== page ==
DA digs into new jobELLSWORTH -- At 9 a.m. Monday Sean Froelich was sworn in as Pierce County’s district attorney. At 9:15 he represented the county in a criminal hearing. It was the first time he had been in a courtroom as a prosecutor, not just as an observer or to testify as a police officer.
By: Judy Wiff, River Falls Journal
ELLSWORTH -- At 9 a.m. Monday Sean Froelich was sworn in as Pierce County’s district attorney.
At 9:15 he represented the county in a criminal hearing. It was the first time he had been in a courtroom as a prosecutor, not just as an observer or to testify as a police officer.
Froelich, 33, graduated from William Mitchell College of Law in 2010, passed his Minnesota Bar exam in early 2011 and his Wisconsin Bar exam in May 2011.
This past August he won the Pierce County DA primary, defeating 25-year incumbent John O’Boyle. With no other declared candidates, Froelich slid through the general election.
Froelich, who received encouragement to challenge O’Boyle from law enforcement officers as well as members of the general public, said he’s been told he’ll do just fine.
“People were very supportive,” he said. “They said, ‘You’ll do great.’ They were very positive.”
Still, said Froelich, “It got to be a little more overwhelming when I got closer to the date (of taking office).”
A graduate of Tomah High School, he attended UW-River Falls, majoring in political science and minoring in criminal justice.
About midway through college, he became a reserve officer with the River Falls Police Department.
Though none of his family had been in law enforcement, Froelich said he was fascinated by the field.
“I enjoy being surrounded by people, being active and having a role that contributes to something bigger,” he said. “I enjoy helping people.”
After three years as a reserve officer, he worked three years as a regular River Falls policeman and later part-time for both the Ellsworth Police Department and the Pierce County Sheriff’s Department.
“I loved law enforcement, but I wanted to take this a step further … this seemed like a natural step to take,” said Froelich of his admission to law school. “For me it just made sense.”
While at William Mitchell, he had thought of becoming a prosecutor but starting out as an assistant district attorney.
“I wanted to get into the district attorney’s office. It was on my mind.” said Froelich. “Of course, I wanted some experience going into it.”
He took a job in the human resources department of Fraser-Minnesota, a nonprofit that serves special needs children and adults. The position of compliance officer involved managing the firm’s ethics program, working with health privacy and employee-relations issues and doing legal research.
Froelich said he did represent a person in litigation once, but that matter settled well before court. He also testified at hearings, pre-trials and trials while working as a police officer.
With an election scheduled for fall 2012, Froelich said he was encouraged by others to register as a candidate.
“I still keep in contact with people in the law enforcement community, and they really expressed a need for change,” he said, adding, “I felt I could hit the ground running.”
Froelich said dissatisfaction with O’Boyle was festering back when he was working as a police officer.
“I didn’t experience it directly, but I certainly heard from other officers,” he said.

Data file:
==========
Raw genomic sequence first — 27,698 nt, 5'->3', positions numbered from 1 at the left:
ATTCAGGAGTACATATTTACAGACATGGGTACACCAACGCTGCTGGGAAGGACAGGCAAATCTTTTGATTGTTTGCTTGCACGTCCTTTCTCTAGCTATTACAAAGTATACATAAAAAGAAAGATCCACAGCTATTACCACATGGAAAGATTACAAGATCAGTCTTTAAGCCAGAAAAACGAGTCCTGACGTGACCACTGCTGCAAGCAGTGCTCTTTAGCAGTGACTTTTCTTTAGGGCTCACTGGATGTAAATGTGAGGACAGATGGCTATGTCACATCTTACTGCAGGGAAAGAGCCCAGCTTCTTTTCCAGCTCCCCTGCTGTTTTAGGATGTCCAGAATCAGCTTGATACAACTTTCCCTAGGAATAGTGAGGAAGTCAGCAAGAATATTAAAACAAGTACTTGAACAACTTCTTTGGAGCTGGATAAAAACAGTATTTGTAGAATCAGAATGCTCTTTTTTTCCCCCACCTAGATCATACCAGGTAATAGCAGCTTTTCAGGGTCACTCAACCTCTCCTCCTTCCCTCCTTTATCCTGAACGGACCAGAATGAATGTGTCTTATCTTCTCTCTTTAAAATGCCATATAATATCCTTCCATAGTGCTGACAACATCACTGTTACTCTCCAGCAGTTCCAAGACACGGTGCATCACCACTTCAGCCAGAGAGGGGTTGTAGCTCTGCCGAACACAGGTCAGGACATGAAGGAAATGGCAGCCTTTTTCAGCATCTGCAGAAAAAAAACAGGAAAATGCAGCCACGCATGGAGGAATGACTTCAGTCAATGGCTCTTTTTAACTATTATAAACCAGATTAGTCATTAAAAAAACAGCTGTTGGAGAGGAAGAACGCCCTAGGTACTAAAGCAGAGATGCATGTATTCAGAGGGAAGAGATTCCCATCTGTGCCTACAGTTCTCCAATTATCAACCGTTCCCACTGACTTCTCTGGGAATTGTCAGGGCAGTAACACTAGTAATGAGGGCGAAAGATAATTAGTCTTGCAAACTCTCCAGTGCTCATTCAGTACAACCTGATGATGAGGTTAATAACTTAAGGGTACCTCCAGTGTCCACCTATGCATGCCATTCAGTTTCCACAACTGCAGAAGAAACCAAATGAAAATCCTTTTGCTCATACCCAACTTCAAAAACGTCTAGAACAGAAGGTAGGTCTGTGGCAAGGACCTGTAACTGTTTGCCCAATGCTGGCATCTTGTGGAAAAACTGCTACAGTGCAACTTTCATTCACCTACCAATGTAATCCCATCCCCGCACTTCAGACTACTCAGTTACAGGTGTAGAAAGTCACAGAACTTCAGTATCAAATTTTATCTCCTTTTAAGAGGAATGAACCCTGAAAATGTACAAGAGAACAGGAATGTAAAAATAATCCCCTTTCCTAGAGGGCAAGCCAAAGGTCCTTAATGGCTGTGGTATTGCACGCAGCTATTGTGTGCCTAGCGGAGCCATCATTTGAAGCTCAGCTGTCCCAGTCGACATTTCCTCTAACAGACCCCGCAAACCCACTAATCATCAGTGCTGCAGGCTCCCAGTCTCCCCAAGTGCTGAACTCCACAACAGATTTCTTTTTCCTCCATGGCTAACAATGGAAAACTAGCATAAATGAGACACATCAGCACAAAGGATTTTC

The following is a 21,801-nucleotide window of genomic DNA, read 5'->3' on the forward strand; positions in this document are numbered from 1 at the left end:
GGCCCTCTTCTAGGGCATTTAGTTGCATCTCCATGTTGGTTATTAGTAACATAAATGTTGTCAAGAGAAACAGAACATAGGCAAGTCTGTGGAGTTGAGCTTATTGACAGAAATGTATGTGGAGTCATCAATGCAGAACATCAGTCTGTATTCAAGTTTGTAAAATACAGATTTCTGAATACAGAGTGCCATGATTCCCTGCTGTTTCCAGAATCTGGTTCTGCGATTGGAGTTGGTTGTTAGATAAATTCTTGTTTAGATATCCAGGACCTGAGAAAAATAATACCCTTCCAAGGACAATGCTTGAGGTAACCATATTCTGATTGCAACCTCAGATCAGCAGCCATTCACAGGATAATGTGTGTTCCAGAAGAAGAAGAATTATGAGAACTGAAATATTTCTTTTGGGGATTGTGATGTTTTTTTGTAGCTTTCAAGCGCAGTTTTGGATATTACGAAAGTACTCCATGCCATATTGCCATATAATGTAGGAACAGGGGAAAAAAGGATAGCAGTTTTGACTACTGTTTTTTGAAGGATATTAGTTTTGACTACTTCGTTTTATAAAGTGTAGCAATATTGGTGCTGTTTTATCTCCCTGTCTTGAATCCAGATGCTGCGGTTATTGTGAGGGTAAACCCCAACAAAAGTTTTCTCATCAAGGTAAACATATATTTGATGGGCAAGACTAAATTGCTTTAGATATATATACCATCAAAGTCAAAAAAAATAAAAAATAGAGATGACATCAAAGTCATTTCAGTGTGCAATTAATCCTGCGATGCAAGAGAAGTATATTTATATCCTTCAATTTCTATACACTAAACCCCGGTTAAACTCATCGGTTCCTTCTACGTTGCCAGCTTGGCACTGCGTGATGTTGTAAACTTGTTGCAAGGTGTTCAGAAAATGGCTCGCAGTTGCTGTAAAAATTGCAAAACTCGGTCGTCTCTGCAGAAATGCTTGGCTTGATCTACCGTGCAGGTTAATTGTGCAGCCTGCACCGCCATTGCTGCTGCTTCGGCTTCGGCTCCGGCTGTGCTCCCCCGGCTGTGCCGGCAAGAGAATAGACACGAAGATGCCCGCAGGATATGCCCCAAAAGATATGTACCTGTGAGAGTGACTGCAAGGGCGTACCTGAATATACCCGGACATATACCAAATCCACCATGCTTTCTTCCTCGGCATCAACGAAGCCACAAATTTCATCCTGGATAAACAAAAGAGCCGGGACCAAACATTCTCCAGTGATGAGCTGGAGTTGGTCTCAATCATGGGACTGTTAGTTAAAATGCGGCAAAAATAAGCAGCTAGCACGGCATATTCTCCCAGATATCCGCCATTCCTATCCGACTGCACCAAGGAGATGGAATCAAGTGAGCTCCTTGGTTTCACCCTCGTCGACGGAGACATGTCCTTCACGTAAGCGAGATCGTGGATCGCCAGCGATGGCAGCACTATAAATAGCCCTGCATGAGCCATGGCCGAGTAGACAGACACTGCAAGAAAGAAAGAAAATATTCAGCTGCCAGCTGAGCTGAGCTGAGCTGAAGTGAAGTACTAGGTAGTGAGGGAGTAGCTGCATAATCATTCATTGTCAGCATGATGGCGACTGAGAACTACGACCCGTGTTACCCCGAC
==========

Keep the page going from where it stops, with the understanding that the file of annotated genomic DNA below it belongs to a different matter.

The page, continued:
Froelich said he announced his candidacy as a Democrat because he felt that party was most in sync with his own ideology.
The choice, say some, made it easier for him to upset the incumbent, also a Democrat. With low voter turnout and a hot Republican primary, Froelich handily defeat O’Boyle by a vote of 859-593 in August, leaving the newcomer as the only DA candidate on the general election ballot.
But he said he would have had a good chance of beating O’Boyle even if it hadn’t been in the primary.
“I still think the people wanted to see a change,” said Froelich.
After the August win, while still working fulltime at his job in Burnsville, Minn., Froelich set about preparing to become a prosecutor.
“I would spend as much time as I could in the courtroom, and I met with other attorneys,” he said. He also went to restorative justice programs -- “just trying to do as much as I could while balancing everything else.”
He said he got great advice from many people.
Also, said Froelich, the two experienced assistant district attorneys -- fulltime ADA Bill Thorie and part-time ADA Greg Amann -- in the office “were a great help.”
“It’s so incredible,” said Froelich. “Honestly they were glad to help.”
On his first day in office, he wasn’t sure how the work would sift out but expects at first to depend heavily on the office’s experienced staff as well as the ADAs.
“I’m not exactly sure how the balance will be, but I certainly intend to do my share,” he said of dividing the caseload.
As for priorities, “I think communication is the biggest thing -- generally trying to understand the law enforcement perspective when reviewing a case. I think that’s very important.”
He said rather than communicating by memo, he will try to talk to officers directly, either in person or by phone. Also he plans to offer ongoing information on changes in law or with the justice system.
His first goal, said Froelich, is to create a work environment in which everyone can work efficiently together.
“Everyone is only as strong as the team they work with,” he said.
And, he said, he needs to learn the administrative functions of his new position.
In early December he attended a three-day newly elected DA conference with about 18 other brand new district attorneys.
He also attended an operating while under the influence conference in October and a Statewide Prosecutor Education and Training program put on by the Wisconsin Department of Justice.